Spit, or speed, is a fun, fast-paced card game that will have your heart racing nearly as fast as your hands.
Step 1: Set up cards Split the deck so each player has 26 cards. Set up your tableau opposite your opponent by dealing your cards face down into five piles. The first pile has one card, the second two, up through five in the fifth pile. Flip the top card of each pile. The 11 remaining cards are your stockpile.
TIP: An older deck prevents slipping.
Step 2: Sort your tableau Place the face-up cards in descending order, alternating red and black suits. As you move a card from a pile, turn the next card in the pile face up. If there is an empty space, you may fill it with any card, always keeping five piles in front of you.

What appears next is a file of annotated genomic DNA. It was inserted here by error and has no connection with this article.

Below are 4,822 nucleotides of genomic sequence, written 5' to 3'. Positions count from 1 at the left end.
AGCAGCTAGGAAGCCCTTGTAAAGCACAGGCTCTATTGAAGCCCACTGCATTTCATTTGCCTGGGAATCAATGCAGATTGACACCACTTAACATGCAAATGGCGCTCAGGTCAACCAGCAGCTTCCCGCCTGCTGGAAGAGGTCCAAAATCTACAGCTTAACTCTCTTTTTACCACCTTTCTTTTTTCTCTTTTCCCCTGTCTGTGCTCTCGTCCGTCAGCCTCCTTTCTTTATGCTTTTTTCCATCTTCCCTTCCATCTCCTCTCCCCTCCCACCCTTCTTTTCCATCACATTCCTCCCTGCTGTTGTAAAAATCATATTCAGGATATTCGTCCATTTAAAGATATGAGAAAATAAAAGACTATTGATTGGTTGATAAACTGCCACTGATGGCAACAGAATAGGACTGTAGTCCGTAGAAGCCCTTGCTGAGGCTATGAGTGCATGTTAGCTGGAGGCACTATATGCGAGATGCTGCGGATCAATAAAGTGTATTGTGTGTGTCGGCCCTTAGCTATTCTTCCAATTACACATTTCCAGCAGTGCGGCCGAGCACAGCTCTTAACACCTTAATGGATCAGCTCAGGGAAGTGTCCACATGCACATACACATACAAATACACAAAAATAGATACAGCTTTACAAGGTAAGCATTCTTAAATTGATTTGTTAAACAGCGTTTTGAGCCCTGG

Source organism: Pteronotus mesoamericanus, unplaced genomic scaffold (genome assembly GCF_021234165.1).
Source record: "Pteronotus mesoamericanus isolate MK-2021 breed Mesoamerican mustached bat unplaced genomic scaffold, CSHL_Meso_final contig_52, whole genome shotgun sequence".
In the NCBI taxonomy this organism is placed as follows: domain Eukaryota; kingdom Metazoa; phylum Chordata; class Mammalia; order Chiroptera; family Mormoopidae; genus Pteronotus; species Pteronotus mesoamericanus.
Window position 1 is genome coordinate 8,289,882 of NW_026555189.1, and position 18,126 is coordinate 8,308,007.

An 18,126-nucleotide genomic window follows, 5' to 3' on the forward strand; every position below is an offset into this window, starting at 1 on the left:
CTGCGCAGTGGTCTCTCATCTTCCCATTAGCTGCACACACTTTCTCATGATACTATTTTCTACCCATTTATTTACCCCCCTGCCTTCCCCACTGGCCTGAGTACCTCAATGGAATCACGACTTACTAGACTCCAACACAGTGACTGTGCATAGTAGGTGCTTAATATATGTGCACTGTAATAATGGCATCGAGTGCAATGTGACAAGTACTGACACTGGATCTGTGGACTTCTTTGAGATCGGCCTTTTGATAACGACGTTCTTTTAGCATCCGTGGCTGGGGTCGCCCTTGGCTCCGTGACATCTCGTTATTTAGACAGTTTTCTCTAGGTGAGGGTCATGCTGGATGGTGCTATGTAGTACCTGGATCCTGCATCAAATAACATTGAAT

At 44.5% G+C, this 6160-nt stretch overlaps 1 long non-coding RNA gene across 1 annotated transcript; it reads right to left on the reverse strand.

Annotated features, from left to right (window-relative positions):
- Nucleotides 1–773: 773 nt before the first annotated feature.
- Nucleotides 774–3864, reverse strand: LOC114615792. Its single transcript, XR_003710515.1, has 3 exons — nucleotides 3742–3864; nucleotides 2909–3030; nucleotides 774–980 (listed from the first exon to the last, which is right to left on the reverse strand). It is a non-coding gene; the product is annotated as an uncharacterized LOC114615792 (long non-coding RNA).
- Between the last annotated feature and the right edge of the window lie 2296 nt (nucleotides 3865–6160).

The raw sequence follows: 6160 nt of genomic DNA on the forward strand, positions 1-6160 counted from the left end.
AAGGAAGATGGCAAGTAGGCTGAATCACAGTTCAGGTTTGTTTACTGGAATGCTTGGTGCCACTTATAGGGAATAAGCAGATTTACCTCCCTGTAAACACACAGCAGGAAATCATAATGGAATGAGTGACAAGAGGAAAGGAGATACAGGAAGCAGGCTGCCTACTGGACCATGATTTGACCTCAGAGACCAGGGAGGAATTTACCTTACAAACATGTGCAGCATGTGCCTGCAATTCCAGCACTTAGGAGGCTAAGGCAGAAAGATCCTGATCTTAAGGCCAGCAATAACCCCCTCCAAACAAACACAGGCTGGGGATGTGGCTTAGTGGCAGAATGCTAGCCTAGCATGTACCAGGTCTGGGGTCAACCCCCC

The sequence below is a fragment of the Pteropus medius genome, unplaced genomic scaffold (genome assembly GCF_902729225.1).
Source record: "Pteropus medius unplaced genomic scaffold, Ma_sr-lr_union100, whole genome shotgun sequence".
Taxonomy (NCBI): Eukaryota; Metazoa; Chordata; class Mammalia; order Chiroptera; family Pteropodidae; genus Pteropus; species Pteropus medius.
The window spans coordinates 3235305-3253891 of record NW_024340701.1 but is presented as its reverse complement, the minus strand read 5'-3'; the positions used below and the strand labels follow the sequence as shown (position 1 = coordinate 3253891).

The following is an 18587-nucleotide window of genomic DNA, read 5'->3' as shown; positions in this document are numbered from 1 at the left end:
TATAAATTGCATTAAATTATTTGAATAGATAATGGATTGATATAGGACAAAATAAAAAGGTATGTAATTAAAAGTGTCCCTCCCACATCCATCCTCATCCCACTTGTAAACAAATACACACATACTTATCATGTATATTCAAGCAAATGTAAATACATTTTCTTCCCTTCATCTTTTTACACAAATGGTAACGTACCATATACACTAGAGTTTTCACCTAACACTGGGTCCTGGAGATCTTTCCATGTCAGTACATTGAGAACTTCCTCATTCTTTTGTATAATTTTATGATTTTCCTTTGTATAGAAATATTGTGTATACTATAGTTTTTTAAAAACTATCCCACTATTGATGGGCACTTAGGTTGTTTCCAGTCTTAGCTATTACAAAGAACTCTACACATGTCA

Step 3: Call spit Hold your stockpile cards in one hand, face down, without looking at them. To start, players say 'one, two, three – spit,' simultaneously. Turn over the top card in your stockpile and place it between your tableau and your partner's. Your partner does the same. These two cards start spit piles.
Step 4: Play the spit piles Play a card from your tableau on either spit pile, using one hand. You and your opponent play at the same time, so you must be the first to get to the pile with your card to play it. Cards placed on the spit card must rank one higher or one lower; suit does not matter.
TIP: Watch your opponent’s cards to anticipate future moves.
Step 5: Spit again Spit again when neither player can play a card. When one player runs out of cards, slap the smaller spit pile. If your opponent slaps that pile first, they pick it up.
TIP: Point out moves your opponent misses, but only if you think it will benefit you.
Step 6: Set up again Take the spit pile you slapped and set up your tableau again. If you have fewer than 15 cards, build your tableau as far as you can, leaving no stockpile. Your opponent spits into a single spit pile and play continues. The person who runs out of cards first is the winner.
FACT: In 2008, Sarasota, Florida, rescinded an anti-spitting law enacted in 1908.